If deference takes the place of true engagement as the accepted and seemingly appropriate method to relate to essential workers during this pandemic, and if this mechanism is left unchallenged, calling essential workers heroes may very well undermine even the best intentions to appreciate and be of support to them. What essential workers need is for each and every one of us to consider in what ways we can support and be essential to one another during this time, and how we can stand with these workers, rather than standing apart and cheering them.

People in the United States would better serve those who continue to work during the pandemic in the face of an increased risk of infection by endeavoring to reduce social distance between us—while maintaining a safe physical distance, of course—and by making serious, sustained commitments to contribute to the protection and provision of social allowances and care that might minimize their physical, psychological, and economic sacrifices. We must work together to forge an exchange of service and support that benefits those who need it most. The best way to thank essential workers is to honor our common humanity.


  1. Celine McNicholas and Margaret Poydock, “Who Are Essential Workers? A Comprehensive Look at Their Wages, Demographics, and Unionization Rates,Economic Policy Institute, Working Economics Blog, May 19, 2020,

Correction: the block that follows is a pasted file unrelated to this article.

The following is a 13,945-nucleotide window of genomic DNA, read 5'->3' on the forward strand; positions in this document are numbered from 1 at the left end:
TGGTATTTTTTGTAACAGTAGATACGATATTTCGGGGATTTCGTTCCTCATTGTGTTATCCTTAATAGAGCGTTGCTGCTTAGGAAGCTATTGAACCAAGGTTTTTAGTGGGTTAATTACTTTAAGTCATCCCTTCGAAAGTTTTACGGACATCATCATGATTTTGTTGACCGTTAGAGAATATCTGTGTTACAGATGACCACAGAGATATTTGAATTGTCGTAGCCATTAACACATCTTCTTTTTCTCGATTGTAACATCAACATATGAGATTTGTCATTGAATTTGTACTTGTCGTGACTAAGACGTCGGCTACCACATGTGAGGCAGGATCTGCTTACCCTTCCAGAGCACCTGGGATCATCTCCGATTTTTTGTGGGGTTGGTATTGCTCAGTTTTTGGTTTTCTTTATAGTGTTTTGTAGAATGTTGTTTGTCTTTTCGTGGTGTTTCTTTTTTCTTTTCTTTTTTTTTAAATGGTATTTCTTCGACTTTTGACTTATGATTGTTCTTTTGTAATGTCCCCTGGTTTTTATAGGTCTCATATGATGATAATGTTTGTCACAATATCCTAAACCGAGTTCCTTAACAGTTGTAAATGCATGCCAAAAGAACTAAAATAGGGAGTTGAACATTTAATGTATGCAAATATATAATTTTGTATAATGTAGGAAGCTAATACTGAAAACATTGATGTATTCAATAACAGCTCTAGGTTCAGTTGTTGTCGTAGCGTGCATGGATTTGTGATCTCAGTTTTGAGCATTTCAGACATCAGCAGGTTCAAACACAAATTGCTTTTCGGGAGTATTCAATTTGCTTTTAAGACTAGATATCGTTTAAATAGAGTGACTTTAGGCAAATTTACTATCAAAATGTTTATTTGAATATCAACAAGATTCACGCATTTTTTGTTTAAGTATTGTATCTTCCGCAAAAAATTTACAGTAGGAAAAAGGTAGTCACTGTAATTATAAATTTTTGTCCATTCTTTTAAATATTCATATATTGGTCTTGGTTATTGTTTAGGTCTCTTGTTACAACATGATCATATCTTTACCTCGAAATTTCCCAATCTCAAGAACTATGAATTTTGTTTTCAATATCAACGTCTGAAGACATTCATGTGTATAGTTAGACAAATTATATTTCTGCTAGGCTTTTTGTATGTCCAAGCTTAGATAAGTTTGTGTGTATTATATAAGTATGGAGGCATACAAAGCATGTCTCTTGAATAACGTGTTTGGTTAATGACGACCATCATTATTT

2. The Aims and Means of the Catholic Worker,” The Catholic Worker Movement,
  3. Bernard V. Brady, Essential Catholic Social Thought (Orbis Books, 2008), 70.
  4. James Martin, S.J., “Don’t Call Me a Saint?,” America: The Jesuit Review, November 14, 2012.
  5. Valerie Schmalz, “Some Followers Question Day Sainthood Cause,” Catholic San Francisco, December 5, 2012.
  6. Robert J. Sarno, “Steps to Sainthood,” Fr. Solanus Guild.
  7. Donna-Marie Cooper O’Boyle, “Heroic Virtue,” The Divine Mercy, March 10, 2020.
  8. Rose Marie Berger, “Don’t Call Me a Saint,” Sojourners, July-August 2000.
  9. Stephen J. Krupa, “An Introduction to Dorothy Day,” America, August 27, 2001.
  10. Dorothy Day, Selected Writings: By Little and By Little, ed. Robert Ellsberg (Orbis Books, 1992), 262.
  11. Phillip D. Smith, Why Faith Is a Virtue (Cascade Books, 2014), 108.

Elam D. Jones, MDiv ’19, is a PhD student in the Committee on the Study of Religion at Harvard University, with research interests in the intersections of conflict, memory, public space, law, and the religious themes guiding symbolic representation. He also holds a BA from DePaul University.